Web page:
5 Financial Goals Before You Reach 50

 

Mature business woman working at officeThe 50s are no longer considered the start of old age.  But it can be a transitional life stage for many people as they advance in their careers and watch their kids grow up, perhaps even sending them off to college.

“It is also a critical life stage when it comes to setting yourself up financially for the second half of your life,” says Martin Walcoe  EVP of David Lerner Associates. “The moves you make in your 50s can have a big impact, either positive or negative, on your finances in your 60s and on into retirement.”

One of the best ways to make sure you head into your 50s with strong momentum and in good fiscal shape is to set some financial goals. Here are 5 goals to consider trying to reach before you hit the big 5-0:

1. Eliminating debt. Being debt free (except for your home mortgage) by age 40 is one of the most financially freeing things anyone can accomplish. “Large amounts of consumer debt, especially high-interest credit card debt, can be like an albatross around the neck of someone entering their 40s,” says Walcoe. “It can severely restrict your financial flexibility and your ability to stash away large amounts of money for retirement while you’re in your 40s.”

2. Creating a “rainy day” emergency savings fund. Along with paying off debt, this should be another top financial priority for many people before they reach 40. “The idea behind creating an emergency savings fund is to have money set aside to cover unexpected expenses that may pop up,” says Walcoe

Many financial experts recommend accumulating between 9 and 12 months’ worth of expenses in a low-risk liquid account (like a bank savings or money market account) to cover things like major home or car repairs, medical bills or a job loss. “When you have money set aside in an emergency account for these kinds of expenses, you may not have to pay for them with a credit card and possibly incur high interest charges,” comments Walcoe.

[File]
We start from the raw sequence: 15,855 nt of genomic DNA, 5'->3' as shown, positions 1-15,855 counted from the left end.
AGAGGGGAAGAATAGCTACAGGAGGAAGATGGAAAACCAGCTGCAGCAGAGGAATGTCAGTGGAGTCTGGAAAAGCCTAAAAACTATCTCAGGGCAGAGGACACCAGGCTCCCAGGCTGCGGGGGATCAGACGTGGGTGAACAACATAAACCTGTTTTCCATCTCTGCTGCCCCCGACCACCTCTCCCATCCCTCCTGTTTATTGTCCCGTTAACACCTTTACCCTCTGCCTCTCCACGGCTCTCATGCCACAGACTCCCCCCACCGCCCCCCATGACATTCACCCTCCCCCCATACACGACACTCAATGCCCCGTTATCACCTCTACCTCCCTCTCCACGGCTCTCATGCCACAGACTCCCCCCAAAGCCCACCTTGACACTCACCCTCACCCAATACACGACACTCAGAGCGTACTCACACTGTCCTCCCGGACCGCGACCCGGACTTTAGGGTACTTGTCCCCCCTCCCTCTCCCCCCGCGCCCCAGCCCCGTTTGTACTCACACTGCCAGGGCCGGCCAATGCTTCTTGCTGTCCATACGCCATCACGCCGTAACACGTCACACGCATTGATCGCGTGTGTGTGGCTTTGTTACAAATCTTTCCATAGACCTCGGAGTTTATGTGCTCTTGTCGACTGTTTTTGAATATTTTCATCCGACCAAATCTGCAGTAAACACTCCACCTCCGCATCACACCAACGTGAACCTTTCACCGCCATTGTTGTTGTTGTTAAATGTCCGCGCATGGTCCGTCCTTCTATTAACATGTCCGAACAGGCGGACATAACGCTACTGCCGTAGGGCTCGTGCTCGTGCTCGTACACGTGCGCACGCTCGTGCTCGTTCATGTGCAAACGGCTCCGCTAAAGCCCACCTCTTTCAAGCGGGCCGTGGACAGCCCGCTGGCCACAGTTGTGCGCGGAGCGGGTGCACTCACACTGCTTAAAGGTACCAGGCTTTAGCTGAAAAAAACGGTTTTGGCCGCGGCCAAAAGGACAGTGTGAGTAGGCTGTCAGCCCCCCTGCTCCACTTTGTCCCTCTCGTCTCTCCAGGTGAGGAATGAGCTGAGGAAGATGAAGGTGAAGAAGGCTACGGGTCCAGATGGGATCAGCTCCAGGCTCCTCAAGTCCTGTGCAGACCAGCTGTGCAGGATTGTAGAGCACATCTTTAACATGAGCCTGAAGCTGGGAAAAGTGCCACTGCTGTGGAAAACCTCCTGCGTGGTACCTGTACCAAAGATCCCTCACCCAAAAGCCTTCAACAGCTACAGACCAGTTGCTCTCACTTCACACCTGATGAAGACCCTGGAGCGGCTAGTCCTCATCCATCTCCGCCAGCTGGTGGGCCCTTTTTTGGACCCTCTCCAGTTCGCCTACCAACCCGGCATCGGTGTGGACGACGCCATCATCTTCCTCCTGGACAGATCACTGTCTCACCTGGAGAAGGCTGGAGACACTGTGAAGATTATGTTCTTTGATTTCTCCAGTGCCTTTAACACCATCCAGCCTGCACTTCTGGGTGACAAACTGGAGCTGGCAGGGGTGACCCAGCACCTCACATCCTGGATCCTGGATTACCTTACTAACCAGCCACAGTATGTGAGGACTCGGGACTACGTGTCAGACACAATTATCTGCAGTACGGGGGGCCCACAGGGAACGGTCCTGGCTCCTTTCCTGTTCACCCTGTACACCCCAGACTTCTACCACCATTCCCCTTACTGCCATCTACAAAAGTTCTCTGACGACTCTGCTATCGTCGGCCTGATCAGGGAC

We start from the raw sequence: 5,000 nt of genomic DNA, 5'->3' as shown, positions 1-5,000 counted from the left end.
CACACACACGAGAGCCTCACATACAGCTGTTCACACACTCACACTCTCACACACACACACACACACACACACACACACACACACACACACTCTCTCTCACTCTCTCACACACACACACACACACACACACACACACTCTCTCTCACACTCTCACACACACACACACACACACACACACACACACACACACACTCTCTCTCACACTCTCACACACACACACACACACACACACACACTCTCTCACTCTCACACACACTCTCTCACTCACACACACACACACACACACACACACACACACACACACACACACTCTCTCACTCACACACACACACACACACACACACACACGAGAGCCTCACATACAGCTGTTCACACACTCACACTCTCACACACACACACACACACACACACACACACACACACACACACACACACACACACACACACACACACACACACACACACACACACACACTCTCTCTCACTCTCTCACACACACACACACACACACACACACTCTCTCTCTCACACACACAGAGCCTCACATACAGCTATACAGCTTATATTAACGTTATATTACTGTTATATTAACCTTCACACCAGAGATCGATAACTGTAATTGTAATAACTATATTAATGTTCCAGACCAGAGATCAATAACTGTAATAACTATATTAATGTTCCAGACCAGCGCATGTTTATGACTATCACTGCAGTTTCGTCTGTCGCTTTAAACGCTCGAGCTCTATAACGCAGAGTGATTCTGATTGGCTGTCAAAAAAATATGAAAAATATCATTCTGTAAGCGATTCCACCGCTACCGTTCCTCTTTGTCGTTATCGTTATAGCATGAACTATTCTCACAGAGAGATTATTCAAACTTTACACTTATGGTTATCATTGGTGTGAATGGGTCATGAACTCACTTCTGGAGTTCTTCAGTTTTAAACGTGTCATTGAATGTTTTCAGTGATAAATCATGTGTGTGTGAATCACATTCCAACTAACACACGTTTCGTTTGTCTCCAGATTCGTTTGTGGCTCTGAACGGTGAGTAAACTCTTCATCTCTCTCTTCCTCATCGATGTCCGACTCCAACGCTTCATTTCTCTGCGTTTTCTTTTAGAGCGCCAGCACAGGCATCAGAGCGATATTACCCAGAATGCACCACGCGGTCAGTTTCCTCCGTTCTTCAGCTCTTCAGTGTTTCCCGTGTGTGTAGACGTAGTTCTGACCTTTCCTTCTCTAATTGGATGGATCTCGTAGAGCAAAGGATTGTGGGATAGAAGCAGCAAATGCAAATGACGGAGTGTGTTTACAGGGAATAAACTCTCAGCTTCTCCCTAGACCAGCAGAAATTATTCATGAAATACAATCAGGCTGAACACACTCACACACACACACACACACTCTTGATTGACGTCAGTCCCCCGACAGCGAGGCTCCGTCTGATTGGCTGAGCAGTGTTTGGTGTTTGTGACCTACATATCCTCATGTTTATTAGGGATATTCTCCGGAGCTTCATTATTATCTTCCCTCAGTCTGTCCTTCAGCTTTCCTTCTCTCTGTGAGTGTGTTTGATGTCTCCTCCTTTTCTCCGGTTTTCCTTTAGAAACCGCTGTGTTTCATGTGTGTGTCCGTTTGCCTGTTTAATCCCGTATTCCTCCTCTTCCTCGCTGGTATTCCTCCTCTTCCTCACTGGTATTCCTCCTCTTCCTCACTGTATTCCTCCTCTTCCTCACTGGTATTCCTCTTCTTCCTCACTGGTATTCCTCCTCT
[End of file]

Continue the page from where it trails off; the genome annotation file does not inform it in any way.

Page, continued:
3. Cleaning up your credit. Poor credit can be another financial albatross as you enter your 40s. It can result in having to pay higher interest rates on all kinds of consumer loans, including car loans and a home mortgage. Dempsey suggests checking your credit report at least annually — you can obtain a free copy of your credit report once a year by visiting annualcreditreport.com.

4. Buying a home. There’s a reason this is often called the American dream: Home ownership often results in more lifestyle and financial stability for couples and families. Not only is owning a home a wise financial move in the right circumstances, but also it can provide a solid financial foundation and valuable tax breaks.

Walcoe stresses that home ownership isn’t the right choice for everyone, especially those who move often or who don’t have enough money to make a good down payment. “Putting down at least 20 percent of the home’s purchase price is often ideal. A higher down payment generally results in lower monthly payments and faster accumulation of equity.”

5. Learning about investing. The world of investing can be a little intimidating if you’re not familiar with it, but you shouldn’t let that stop you from getting your feet wet. “Having at least a basic understanding of investing is often critical to achieving longer-term financial goals like paying for college or ensuring a financially secure retirement,” says Walcoe. There is plenty of information available online to help you learn the essential investing basics or you can take a basic investing or personal financial planning course at a local community college.

Material contained in this article is provided for information purposes only and is not intended to be used in connection with the evaluation of any investments offered by David Lerner Associates, Inc. This material does not constitute an offer or recommendation to buy or sell securities and should not be considered in connection with the purchase or sale of securities. Member FINRA & SIPC

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